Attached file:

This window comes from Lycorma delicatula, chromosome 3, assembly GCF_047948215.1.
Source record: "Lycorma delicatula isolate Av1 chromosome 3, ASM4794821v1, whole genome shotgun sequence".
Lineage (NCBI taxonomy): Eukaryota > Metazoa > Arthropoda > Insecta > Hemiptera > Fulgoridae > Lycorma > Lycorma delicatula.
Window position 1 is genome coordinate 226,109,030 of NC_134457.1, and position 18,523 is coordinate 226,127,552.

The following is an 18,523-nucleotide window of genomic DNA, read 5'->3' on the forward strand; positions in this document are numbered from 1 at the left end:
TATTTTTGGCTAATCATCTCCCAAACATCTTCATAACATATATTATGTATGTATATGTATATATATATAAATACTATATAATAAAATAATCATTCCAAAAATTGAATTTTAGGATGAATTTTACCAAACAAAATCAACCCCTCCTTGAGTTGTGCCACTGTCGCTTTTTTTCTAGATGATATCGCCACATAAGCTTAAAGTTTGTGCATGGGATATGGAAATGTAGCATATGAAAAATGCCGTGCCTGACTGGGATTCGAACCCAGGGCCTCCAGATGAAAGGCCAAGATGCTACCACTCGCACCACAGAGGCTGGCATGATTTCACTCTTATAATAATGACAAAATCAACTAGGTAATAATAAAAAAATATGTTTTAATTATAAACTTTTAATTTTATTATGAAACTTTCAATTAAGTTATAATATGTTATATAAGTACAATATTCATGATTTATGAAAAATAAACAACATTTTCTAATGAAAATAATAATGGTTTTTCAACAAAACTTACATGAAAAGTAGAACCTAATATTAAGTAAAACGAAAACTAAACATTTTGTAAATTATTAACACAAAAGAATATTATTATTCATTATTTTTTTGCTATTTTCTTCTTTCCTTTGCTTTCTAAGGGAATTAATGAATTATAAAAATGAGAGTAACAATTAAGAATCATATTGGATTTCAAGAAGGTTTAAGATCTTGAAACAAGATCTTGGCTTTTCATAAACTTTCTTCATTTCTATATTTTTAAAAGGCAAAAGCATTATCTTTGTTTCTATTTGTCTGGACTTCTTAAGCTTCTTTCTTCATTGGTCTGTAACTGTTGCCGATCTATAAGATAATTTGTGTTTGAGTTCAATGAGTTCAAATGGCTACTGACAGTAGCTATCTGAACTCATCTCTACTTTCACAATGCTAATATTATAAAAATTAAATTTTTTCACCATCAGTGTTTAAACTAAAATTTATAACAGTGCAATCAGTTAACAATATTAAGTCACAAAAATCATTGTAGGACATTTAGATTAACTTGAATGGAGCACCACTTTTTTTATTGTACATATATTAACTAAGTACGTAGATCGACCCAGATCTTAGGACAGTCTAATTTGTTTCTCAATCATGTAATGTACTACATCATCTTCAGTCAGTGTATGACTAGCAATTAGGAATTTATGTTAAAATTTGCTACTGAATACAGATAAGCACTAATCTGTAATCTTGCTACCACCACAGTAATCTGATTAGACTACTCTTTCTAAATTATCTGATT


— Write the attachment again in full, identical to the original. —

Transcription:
This window comes from Lycorma delicatula, chromosome 3, assembly GCF_047948215.1.
Source record: "Lycorma delicatula isolate Av1 chromosome 3, ASM4794821v1, whole genome shotgun sequence".
Lineage (NCBI taxonomy): Eukaryota > Metazoa > Arthropoda > Insecta > Hemiptera > Fulgoridae > Lycorma > Lycorma delicatula.
Window position 1 is genome coordinate 226,109,030 of NC_134457.1, and position 18,523 is coordinate 226,127,552.

The following is an 18,523-nucleotide window of genomic DNA, read 5'->3' on the forward strand; positions in this document are numbered from 1 at the left end:
TATTTTTGGCTAATCATCTCCCAAACATCTTCATAACATATATTATGTATGTATATGTATATATATATAAATACTATATAATAAAATAATCATTCCAAAAATTGAATTTTAGGATGAATTTTACCAAACAAAATCAACCCCTCCTTGAGTTGTGCCACTGTCGCTTTTTTTCTAGATGATATCGCCACATAAGCTTAAAGTTTGTGCATGGGATATGGAAATGTAGCATATGAAAAATGCCGTGCCTGACTGGGATTCGAACCCAGGGCCTCCAGATGAAAGGCCAAGATGCTACCACTCGCACCACAGAGGCTGGCATGATTTCACTCTTATAATAATGACAAAATCAACTAGGTAATAATAAAAAAATATGTTTTAATTATAAACTTTTAATTTTATTATGAAACTTTCAATTAAGTTATAATATGTTATATAAGTACAATATTCATGATTTATGAAAAATAAACAACATTTTCTAATGAAAATAATAATGGTTTTTCAACAAAACTTACATGAAAAGTAGAACCTAATATTAAGTAAAACGAAAACTAAACATTTTGTAAATTATTAACACAAAAGAATATTATTATTCATTATTTTTTTGCTATTTTCTTCTTTCCTTTGCTTTCTAAGGGAATTAATGAATTATAAAAATGAGAGTAACAATTAAGAATCATATTGGATTTCAAGAAGGTTTAAGATCTTGAAACAAGATCTTGGCTTTTCATAAACTTTCTTCATTTCTATATTTTTAAAAGGCAAAAGCATTATCTTTGTTTCTATTTGTCTGGACTTCTTAAGCTTCTTTCTTCATTGGTCTGTAACTGTTGCCGATCTATAAGATAATTTGTGTTTGAGTTCAATGAGTTCAAATGGCTACTGACAGTAGCTATCTGAACTCATCTCTACTTTCACAATGCTAATATTATAAAAATTAAATTTTTTCACCATCAGTGTTTAAACTAAAATTTATAACAGTGCAATCAGTTAACAATATTAAGTCACAAAAATCATTGTAGGACATTTAGATTAACTTGAATGGAGCACCACTTTTTTTATTGTACATATATTAACTAAGTACGTAGATCGACCCAGATCTTAGGACAGTCTAATTTGTTTCTCAATCATGTAATGTACTACATCATCTTCAGTCAGTGTATGACTAGCAATTAGGAATTTATGTTAAAATTTGCTACTGAATACAGATAAGCACTAATCTGTAATCTTGCTACCACCACAGTAATCTGATTAGACTACTCTTTCTAAATTATCTGATT